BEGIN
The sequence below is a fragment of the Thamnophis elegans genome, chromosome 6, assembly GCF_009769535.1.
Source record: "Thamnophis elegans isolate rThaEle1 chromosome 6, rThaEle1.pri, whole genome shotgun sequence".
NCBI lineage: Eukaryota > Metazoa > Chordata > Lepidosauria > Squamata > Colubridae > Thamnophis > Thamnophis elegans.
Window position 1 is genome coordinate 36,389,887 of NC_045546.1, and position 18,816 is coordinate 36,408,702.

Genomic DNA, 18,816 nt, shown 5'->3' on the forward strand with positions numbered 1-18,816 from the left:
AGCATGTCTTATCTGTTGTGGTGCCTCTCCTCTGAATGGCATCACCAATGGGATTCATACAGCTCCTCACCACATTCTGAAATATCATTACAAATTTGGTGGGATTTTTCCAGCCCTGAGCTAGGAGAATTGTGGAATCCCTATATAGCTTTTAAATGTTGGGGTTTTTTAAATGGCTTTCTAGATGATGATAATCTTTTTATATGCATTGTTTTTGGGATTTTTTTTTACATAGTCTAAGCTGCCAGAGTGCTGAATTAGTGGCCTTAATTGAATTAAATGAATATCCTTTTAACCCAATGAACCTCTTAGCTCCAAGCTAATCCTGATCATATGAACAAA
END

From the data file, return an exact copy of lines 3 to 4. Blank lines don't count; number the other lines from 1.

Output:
NCBI lineage: Eukaryota > Metazoa > Chordata > Lepidosauria > Squamata > Colubridae > Thamnophis > Thamnophis elegans.
Window position 1 is genome coordinate 36,389,887 of NC_045546.1, and position 18,816 is coordinate 36,408,702.